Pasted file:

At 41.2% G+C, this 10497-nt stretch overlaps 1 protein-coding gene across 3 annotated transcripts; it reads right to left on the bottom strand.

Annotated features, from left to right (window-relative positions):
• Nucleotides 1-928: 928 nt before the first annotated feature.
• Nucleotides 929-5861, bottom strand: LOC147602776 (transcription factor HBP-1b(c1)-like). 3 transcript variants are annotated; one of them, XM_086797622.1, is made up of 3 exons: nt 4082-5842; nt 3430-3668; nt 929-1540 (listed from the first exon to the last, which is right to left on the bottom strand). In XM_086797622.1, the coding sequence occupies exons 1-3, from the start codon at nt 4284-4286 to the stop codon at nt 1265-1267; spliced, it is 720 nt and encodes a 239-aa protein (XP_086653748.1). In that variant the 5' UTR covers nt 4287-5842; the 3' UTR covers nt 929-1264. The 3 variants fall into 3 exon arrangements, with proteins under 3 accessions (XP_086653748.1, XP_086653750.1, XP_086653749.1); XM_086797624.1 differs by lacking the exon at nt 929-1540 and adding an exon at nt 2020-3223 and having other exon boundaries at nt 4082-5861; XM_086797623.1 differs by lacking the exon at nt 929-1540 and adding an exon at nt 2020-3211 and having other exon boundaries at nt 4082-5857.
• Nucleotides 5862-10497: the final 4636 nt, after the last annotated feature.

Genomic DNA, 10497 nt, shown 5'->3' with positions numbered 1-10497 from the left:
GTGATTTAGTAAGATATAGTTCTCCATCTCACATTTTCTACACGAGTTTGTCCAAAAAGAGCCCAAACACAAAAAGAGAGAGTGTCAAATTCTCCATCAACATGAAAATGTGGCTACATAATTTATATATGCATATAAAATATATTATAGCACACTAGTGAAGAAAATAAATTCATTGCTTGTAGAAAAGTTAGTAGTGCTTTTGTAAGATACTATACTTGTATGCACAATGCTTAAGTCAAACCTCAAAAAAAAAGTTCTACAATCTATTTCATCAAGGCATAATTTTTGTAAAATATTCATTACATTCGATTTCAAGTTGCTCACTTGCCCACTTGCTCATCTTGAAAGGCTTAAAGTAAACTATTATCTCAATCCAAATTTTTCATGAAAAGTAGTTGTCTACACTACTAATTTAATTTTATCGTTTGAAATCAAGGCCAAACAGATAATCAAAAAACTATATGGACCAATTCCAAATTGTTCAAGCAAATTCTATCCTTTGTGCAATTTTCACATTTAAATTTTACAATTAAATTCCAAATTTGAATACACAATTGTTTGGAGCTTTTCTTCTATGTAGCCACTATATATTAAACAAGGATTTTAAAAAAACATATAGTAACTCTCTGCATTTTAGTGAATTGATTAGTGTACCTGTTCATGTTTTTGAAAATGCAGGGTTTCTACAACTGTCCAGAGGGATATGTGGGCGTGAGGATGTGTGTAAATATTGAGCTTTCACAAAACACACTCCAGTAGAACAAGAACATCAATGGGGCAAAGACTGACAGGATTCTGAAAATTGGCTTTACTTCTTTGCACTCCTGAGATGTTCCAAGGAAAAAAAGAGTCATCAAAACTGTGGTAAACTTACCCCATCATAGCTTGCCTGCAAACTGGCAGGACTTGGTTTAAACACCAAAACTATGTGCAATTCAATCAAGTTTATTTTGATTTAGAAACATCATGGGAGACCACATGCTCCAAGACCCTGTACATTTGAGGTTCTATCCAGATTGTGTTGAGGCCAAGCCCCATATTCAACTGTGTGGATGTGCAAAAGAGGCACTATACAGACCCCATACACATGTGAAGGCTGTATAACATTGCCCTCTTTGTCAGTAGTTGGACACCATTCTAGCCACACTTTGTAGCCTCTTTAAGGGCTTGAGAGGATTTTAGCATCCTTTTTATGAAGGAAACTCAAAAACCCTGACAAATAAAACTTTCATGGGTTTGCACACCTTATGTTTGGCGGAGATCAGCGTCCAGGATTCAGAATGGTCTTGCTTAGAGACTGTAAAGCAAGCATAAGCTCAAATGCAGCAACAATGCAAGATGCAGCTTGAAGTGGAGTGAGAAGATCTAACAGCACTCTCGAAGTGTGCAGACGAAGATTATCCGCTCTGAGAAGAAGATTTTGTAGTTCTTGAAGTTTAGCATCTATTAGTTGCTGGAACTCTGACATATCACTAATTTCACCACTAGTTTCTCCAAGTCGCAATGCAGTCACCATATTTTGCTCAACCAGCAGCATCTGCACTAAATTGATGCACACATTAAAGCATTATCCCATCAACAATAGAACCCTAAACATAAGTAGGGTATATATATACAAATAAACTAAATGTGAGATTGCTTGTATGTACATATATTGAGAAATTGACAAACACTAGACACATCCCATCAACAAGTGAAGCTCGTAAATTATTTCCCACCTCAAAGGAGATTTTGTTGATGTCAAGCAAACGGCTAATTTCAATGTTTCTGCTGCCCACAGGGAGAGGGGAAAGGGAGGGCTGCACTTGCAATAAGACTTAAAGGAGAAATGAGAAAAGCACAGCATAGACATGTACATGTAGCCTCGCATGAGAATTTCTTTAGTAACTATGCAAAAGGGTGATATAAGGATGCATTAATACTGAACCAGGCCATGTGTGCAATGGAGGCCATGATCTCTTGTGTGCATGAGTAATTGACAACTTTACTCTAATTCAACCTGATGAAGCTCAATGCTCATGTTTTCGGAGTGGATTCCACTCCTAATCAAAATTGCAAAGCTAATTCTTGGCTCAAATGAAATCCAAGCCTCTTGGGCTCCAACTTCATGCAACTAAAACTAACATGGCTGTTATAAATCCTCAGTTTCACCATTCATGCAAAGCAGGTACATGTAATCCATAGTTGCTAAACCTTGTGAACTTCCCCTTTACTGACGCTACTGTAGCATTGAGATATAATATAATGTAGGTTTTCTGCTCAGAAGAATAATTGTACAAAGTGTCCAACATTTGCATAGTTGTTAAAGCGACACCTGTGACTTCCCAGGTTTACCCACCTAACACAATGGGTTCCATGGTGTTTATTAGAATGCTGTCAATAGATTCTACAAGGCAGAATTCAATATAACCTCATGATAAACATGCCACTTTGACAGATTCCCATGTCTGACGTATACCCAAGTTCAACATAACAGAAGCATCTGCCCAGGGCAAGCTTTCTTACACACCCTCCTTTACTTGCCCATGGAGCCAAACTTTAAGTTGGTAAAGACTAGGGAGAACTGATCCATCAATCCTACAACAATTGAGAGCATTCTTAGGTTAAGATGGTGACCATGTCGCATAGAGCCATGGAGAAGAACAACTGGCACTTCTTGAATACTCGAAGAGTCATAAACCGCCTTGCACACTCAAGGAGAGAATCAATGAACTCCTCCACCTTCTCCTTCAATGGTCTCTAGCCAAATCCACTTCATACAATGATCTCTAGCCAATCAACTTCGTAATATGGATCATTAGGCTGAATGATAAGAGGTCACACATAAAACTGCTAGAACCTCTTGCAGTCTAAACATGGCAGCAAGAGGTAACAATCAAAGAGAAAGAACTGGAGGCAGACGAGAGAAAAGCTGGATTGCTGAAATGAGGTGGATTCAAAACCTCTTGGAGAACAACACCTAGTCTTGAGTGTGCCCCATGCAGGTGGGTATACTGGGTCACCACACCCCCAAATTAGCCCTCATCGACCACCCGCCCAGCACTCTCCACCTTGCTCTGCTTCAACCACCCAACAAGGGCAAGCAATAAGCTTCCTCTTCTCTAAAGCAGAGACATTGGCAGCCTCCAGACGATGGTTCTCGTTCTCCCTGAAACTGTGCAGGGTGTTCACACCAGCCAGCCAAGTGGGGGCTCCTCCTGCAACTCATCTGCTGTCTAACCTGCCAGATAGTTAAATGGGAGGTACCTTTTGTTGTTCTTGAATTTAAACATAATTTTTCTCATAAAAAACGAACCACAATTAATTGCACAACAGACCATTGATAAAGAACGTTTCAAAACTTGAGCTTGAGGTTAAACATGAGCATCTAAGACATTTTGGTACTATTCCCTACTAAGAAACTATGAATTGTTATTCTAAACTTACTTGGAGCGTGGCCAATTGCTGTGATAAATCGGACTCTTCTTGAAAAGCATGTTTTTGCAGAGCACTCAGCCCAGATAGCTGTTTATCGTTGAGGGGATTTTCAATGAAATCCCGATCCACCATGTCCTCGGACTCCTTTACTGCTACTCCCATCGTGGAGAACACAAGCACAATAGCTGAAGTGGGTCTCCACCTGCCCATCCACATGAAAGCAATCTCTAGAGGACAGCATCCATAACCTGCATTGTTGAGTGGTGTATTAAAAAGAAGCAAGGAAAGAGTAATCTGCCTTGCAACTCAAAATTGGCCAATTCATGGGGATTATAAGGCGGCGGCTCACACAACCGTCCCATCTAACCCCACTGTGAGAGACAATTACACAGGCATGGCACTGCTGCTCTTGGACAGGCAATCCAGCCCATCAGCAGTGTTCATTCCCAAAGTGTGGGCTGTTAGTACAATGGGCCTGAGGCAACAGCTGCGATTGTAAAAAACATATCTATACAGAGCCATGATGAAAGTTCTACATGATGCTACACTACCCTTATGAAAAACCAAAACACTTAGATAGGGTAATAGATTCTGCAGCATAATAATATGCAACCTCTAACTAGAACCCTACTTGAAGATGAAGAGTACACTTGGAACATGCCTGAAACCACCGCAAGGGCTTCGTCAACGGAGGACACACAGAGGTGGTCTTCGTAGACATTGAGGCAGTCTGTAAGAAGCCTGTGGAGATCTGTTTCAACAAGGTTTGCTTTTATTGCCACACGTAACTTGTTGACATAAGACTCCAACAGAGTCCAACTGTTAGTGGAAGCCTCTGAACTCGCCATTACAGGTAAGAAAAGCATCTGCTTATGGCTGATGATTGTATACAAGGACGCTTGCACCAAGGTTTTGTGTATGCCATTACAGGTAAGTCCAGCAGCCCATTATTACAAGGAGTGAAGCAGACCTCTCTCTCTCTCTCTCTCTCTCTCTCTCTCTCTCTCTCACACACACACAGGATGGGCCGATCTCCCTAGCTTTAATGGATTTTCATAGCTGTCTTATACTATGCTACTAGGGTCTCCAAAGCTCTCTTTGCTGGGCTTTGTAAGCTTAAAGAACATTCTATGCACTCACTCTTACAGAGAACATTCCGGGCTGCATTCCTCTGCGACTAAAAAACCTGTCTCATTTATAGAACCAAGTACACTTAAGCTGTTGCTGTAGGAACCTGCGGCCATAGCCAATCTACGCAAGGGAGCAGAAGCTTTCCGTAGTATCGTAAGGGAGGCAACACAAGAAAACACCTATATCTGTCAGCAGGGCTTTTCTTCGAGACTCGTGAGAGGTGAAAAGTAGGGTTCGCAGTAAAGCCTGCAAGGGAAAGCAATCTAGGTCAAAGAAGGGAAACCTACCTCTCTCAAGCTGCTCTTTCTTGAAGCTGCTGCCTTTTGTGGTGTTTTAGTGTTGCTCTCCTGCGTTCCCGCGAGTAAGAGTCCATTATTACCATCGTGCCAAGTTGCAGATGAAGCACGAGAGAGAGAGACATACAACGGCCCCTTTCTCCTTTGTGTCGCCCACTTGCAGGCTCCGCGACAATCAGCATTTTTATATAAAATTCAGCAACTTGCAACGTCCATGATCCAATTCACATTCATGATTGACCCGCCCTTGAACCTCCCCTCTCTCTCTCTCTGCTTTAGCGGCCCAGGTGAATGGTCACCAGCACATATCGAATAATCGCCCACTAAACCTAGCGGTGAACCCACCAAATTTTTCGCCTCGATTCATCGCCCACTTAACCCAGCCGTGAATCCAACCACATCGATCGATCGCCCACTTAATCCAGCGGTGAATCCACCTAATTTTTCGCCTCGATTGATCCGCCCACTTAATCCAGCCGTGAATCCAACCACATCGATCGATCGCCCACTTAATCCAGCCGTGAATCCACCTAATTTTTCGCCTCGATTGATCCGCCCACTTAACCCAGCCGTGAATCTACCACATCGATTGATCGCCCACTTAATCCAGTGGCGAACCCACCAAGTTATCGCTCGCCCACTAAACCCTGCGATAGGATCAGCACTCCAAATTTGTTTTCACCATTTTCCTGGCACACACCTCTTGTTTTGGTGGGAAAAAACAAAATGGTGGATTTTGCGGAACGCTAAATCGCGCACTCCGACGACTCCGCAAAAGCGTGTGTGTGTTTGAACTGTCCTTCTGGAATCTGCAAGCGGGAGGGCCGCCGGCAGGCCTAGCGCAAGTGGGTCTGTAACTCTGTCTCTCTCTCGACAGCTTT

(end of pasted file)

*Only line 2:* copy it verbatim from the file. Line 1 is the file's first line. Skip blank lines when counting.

Annotated features, from left to right (window-relative positions):